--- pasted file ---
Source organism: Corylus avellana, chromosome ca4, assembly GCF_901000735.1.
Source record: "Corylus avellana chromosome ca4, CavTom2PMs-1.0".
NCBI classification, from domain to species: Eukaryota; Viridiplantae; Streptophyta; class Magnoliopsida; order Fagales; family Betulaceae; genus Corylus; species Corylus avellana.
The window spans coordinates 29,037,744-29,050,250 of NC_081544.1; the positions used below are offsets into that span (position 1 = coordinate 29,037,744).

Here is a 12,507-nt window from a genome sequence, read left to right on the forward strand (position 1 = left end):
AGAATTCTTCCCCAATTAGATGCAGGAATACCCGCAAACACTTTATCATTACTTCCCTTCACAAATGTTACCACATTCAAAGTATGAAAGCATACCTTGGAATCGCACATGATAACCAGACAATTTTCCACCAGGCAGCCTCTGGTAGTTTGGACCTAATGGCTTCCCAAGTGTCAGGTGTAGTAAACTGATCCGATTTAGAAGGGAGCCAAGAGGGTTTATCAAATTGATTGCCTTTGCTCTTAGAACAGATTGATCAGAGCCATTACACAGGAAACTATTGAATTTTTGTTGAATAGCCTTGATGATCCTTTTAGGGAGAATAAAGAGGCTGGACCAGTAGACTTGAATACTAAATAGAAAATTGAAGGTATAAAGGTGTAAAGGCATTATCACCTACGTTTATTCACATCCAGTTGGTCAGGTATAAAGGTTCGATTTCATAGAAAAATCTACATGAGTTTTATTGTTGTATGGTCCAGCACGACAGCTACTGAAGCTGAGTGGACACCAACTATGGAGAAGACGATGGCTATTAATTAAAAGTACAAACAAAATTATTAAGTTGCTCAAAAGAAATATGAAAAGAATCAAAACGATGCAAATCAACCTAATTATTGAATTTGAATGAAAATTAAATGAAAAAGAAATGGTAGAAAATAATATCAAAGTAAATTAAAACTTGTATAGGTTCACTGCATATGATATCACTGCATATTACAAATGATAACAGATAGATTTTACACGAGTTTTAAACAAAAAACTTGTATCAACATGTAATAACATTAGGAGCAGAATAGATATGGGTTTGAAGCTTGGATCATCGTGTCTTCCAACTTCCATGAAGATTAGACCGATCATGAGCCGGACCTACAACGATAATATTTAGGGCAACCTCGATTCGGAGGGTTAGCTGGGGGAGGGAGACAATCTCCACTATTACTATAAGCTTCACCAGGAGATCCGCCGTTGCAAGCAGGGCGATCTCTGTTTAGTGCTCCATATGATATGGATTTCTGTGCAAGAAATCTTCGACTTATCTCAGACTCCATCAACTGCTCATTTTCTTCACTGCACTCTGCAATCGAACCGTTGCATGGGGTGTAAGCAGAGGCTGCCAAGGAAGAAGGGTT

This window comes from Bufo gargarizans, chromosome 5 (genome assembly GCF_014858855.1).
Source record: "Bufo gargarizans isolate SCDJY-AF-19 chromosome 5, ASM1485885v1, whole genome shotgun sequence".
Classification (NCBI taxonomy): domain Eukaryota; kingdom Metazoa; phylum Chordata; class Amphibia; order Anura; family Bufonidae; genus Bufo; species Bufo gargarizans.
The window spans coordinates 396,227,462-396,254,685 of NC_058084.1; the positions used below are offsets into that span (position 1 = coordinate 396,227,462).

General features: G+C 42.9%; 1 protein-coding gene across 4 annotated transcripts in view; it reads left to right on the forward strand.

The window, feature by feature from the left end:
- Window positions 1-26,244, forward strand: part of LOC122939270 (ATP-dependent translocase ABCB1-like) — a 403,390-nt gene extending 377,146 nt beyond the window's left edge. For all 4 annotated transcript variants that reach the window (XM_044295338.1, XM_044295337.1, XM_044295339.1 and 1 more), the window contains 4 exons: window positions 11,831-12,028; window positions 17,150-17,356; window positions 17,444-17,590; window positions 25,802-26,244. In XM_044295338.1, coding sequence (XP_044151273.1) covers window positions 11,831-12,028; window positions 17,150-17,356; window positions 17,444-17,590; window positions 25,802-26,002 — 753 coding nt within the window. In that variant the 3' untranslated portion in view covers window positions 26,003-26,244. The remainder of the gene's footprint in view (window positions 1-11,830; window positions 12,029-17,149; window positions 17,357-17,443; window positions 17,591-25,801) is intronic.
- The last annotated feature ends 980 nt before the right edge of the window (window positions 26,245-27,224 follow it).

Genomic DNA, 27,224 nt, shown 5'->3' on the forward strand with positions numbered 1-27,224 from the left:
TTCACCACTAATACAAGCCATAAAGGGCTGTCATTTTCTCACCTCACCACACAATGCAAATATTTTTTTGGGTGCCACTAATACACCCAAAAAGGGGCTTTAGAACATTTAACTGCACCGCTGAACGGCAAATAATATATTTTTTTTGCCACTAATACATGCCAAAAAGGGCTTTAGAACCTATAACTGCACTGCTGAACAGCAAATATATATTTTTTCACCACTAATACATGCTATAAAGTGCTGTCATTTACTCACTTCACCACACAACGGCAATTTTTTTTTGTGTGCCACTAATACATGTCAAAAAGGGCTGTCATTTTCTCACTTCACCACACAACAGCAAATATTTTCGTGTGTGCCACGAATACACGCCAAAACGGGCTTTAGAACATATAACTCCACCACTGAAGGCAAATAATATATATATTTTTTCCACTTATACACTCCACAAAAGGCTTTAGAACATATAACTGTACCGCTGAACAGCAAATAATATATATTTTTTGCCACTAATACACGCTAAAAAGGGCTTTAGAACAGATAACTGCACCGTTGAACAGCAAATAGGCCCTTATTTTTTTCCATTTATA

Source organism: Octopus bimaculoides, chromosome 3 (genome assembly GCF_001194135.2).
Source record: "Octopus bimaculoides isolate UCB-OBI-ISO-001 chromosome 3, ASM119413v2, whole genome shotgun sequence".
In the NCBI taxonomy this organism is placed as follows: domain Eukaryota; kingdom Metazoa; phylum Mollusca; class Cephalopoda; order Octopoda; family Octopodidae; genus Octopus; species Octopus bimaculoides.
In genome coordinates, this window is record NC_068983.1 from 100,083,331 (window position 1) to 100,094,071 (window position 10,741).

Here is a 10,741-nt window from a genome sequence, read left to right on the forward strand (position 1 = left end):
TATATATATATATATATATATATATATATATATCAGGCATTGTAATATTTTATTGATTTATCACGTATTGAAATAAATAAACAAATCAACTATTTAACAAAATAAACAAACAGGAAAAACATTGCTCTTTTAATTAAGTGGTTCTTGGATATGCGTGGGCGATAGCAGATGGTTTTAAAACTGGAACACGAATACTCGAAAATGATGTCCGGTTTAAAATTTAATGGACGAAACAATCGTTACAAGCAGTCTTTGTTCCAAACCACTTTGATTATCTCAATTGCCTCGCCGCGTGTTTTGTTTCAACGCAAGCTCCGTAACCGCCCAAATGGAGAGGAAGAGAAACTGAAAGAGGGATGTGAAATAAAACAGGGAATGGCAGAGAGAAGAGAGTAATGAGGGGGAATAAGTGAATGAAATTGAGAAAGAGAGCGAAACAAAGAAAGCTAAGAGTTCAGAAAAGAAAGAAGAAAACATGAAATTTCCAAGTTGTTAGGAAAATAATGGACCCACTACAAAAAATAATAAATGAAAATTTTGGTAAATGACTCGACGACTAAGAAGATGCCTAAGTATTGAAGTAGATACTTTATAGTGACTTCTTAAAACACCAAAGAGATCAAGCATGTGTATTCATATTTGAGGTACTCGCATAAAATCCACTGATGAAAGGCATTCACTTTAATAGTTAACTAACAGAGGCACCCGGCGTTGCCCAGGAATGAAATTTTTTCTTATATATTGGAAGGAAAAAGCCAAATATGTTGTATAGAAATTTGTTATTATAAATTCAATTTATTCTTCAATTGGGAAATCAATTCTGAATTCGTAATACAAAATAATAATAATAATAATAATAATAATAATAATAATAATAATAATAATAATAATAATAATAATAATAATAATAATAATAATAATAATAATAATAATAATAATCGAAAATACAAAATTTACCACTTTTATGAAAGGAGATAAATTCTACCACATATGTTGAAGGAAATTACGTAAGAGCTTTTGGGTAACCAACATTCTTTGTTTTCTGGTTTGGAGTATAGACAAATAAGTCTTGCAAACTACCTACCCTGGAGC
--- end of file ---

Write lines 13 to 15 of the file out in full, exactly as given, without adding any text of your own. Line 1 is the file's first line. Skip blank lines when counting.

- Window positions 1-26,244, forward strand: part of LOC122939270 (ATP-dependent translocase ABCB1-like) — a 403,390-nt gene extending 377,146 nt beyond the window's left edge. For all 4 annotated transcript variants that reach the window (XM_044295338.1, XM_044295337.1, XM_044295339.1 and 1 more), the window contains 4 exons: window positions 11,831-12,028; window positions 17,150-17,356; window positions 17,444-17,590; window positions 25,802-26,244. In XM_044295338.1, coding sequence (XP_044151273.1) covers window positions 11,831-12,028; window positions 17,150-17,356; window positions 17,444-17,590; window positions 25,802-26,002 — 753 coding nt within the window. In that variant the 3' untranslated portion in view covers window positions 26,003-26,244. The remainder of the gene's footprint in view (window positions 1-11,830; window positions 12,029-17,149; window positions 17,357-17,443; window positions 17,591-25,801) is intronic.
- The last annotated feature ends 980 nt before the right edge of the window (window positions 26,245-27,224 follow it).

Genomic DNA, 27,224 nt, shown 5'->3' on the forward strand with positions numbered 1-27,224 from the left: